LingonberryPosted 9 years ago under Uncategorized
Lingonberries are the Northern European cousin of the cranberry. Similar in look and nutritional profile, the lingonberry is a less sour alternative to the cranberry that provides many of the same nutritional benefits. They are known to help with the symptoms of rheumatoid arthritis and periodontal disease by fighting inflammation and infection.
Lingonberry grows on the Vaccinium vitis-idaea shrub.
Kingdom (Plantae) –> Angiosperms –> Eudicots –> Asterids –> Order (Ericales) –> Family (Ericaceae) –> Genus (Vaccinium) –> Species (Vaccinium vitis-idaea)
Lingonberries grow on low evergreen perennial shrubs. The leaves are a glossy, dark green and only a quarter to half inch in length. The flowers are small and very light pink. They grow in clusters on the shrubs. The berries look like a slightly smaller version of cranberries but their flavor is tart and not quite as sour. (2)
Lingonberries are native to northern Europe but are now grown in North America in areas north of Massachusetts. They thrive in cold climates with well-drained, acidic soil. Lingonberries do not do well in warm environments and typically will not survive hot summers. (3)
Lingonberries are high in important vitamins, minerals, and fiber, including vitamin C. Related to cranberries, they have a similar nutritional profile. They are high in polyphenols and phytochemicals such as proanthocyanidin, quercetin, and arbutin. These compounds have anti-inflammatory properties and help fight UTI’s. They also have been shown in studies to fight cancerous cells in the body. (4)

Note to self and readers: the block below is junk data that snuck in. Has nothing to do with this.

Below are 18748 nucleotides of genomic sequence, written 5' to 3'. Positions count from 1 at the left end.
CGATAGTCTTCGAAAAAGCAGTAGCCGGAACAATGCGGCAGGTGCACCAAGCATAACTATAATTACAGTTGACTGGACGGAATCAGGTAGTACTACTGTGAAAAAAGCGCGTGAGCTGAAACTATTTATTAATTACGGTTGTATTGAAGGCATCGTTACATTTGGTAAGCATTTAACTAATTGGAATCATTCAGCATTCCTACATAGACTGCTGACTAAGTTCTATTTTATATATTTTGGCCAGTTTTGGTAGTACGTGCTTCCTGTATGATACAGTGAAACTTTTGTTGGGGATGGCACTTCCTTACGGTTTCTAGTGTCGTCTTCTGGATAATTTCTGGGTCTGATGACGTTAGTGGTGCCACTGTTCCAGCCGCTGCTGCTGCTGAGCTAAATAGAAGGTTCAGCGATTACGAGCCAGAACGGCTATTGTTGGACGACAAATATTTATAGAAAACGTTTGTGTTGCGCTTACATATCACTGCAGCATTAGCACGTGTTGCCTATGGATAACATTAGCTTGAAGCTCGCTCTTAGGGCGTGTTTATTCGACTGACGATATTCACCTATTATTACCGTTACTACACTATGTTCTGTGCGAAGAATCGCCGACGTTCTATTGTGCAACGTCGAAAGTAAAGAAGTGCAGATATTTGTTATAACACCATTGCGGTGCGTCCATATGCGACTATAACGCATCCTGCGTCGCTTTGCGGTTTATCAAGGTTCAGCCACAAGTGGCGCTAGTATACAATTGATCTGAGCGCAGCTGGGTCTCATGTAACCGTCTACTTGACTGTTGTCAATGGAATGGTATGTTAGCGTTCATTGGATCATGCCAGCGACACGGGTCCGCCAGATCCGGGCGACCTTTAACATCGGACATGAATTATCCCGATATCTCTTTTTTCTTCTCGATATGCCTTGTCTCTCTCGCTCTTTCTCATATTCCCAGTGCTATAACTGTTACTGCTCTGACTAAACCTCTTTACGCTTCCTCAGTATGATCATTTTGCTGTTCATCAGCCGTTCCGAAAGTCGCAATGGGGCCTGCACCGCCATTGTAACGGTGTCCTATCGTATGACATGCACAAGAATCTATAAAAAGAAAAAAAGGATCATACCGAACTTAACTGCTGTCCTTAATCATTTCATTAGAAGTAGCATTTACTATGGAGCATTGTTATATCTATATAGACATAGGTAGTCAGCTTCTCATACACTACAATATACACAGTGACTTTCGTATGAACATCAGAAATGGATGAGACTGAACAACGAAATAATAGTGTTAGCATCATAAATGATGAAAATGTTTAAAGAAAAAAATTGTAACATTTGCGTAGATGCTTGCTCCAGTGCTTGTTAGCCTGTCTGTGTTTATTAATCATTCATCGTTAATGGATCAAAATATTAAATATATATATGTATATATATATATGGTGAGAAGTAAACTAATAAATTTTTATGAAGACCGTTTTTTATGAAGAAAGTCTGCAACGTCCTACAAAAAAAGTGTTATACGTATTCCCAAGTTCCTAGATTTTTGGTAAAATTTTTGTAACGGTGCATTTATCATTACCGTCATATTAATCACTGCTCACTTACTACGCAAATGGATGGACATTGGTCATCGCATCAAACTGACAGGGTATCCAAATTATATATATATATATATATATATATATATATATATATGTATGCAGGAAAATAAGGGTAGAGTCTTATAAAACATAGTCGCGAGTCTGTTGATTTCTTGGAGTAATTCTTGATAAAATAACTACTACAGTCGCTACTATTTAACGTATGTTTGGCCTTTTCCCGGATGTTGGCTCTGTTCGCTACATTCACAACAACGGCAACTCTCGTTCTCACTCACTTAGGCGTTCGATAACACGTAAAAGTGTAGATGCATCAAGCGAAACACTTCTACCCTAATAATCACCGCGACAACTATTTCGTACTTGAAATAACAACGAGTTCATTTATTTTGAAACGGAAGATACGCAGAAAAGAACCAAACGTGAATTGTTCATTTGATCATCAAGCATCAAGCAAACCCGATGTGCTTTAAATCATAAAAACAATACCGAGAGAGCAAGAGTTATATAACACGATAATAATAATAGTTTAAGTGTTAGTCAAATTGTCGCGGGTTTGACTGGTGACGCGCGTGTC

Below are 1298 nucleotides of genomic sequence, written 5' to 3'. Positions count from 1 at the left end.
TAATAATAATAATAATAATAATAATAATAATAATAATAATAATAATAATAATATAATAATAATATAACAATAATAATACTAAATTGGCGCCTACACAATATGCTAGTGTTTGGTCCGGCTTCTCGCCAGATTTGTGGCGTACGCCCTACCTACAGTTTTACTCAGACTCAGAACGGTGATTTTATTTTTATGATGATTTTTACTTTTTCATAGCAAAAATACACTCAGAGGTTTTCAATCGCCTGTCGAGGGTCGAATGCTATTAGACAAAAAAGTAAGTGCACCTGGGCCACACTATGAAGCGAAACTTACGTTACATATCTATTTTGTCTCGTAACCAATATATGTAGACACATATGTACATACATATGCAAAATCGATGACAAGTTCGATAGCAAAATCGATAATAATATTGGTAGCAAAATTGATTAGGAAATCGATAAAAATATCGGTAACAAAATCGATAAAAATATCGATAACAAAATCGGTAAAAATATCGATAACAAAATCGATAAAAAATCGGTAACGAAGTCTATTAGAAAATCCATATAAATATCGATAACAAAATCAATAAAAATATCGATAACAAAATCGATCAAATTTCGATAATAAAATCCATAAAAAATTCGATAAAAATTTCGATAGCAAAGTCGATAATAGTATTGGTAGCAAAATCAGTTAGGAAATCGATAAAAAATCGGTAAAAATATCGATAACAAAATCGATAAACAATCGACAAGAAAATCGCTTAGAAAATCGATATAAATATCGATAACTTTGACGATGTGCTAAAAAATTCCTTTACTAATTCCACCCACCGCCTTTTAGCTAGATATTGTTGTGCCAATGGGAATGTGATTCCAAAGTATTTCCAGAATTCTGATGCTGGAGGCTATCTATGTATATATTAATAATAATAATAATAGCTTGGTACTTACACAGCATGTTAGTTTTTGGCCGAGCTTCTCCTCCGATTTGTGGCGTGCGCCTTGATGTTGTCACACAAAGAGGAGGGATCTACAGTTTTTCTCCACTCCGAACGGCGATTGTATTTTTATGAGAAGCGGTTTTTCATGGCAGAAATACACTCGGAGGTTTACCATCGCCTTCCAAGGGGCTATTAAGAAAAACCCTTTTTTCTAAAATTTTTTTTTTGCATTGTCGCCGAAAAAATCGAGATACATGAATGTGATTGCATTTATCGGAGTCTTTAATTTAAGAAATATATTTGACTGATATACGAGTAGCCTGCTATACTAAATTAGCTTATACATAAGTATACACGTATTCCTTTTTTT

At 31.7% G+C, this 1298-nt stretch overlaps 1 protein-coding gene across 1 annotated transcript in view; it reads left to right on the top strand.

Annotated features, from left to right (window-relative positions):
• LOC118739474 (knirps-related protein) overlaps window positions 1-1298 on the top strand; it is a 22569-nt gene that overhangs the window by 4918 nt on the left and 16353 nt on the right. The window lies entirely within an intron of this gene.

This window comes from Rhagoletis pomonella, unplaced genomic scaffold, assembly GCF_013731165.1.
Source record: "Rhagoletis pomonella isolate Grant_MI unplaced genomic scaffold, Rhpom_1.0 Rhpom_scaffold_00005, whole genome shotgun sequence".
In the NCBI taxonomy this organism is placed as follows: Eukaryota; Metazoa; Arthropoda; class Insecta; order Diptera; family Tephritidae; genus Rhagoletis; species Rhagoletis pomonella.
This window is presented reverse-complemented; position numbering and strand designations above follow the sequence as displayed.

Lingonberries are grown in northern Europe and the northern part of North America. In the United States, lingonberries began to be commercially grown in Wisconsin and have spread to other cold parts of the United States and Canada. Lingonberry shrubs can self-pollinate but produce better crops if cross-pollinated. Commercially, they are cultivated from cuttings taken from mature shrubs. (5)
Diseases, Pests, Predators
Lingonberry shrubs are resistant to most pests but some do feed on the plants. A few varieties of beetles eat the leaves while the lingonberry fruitworm can burrow into the fruit. The lingonberry is susceptible to diseases, especially fungal infections such as black rot and blights. (6)